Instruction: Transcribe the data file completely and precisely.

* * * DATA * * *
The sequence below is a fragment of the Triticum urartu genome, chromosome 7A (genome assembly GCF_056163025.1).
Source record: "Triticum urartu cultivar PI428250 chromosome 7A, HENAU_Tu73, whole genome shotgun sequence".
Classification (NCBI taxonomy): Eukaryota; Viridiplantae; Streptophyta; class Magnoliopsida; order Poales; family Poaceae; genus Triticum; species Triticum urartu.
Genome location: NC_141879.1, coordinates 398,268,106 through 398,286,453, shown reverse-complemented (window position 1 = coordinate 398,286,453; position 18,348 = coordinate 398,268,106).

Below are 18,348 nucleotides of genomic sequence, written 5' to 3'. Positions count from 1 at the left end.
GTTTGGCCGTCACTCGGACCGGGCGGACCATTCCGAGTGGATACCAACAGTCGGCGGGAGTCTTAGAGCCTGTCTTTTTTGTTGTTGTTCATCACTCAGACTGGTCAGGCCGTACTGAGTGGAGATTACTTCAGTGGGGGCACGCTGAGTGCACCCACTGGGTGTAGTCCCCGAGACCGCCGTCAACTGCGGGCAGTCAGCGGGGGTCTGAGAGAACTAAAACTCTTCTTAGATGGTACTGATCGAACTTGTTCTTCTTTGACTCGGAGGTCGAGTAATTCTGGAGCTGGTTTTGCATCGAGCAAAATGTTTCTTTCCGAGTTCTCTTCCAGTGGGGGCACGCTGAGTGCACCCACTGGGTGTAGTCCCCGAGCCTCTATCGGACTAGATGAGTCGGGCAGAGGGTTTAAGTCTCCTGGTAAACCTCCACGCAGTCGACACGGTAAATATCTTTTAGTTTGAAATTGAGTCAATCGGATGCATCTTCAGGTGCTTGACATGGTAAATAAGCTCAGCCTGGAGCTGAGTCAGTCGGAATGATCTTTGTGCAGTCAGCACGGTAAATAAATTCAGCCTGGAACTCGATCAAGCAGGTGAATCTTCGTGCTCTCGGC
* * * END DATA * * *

The sequence below is a fragment of the Triticum urartu genome, chromosome 7A (genome assembly GCF_056163025.1).
Source record: "Triticum urartu cultivar PI428250 chromosome 7A, HENAU_Tu73, whole genome shotgun sequence".
Classification (NCBI taxonomy): Eukaryota; Viridiplantae; Streptophyta; class Magnoliopsida; order Poales; family Poaceae; genus Triticum; species Triticum urartu.
Genome location: NC_141879.1, coordinates 398,268,106 through 398,286,453, shown reverse-complemented (window position 1 = coordinate 398,286,453; position 18,348 = coordinate 398,268,106).

Below are 18,348 nucleotides of genomic sequence, written 5' to 3'. Positions count from 1 at the left end.
GTTTGGCCGTCACTCGGACCGGGCGGACCATTCCGAGTGGATACCAACAGTCGGCGGGAGTCTTAGAGCCTGTCTTTTTTGTTGTTGTTCATCACTCAGACTGGTCAGGCCGTACTGAGTGGAGATTACTTCAGTGGGGGCACGCTGAGTGCACCCACTGGGTGTAGTCCCCGAGACCGCCGTCAACTGCGGGCAGTCAGCGGGGGTCTGAGAGAACTAAAACTCTTCTTAGATGGTACTGATCGAACTTGTTCTTCTTTGACTCGGAGGTCGAGTAATTCTGGAGCTGGTTTTGCATCGAGCAAAATGTTTCTTTCCGAGTTCTCTTCCAGTGGGGGCACGCTGAGTGCACCCACTGGGTGTAGTCCCCGAGCCTCTATCGGACTAGATGAGTCGGGCAGAGGGTTTAAGTCTCCTGGTAAACCTCCACGCAGTCGACACGGTAAATATCTTTTAGTTTGAAATTGAGTCAATCGGATGCATCTTCAGGTGCTTGACATGGTAAATAAGCTCAGCCTGGAGCTGAGTCAGTCGGAATGATCTTTGTGCAGTCAGCACGGTAAATAAATTCAGCCTGGAACTCGATCAAGCAGGTGAATCTTCGTGCTCTCGGC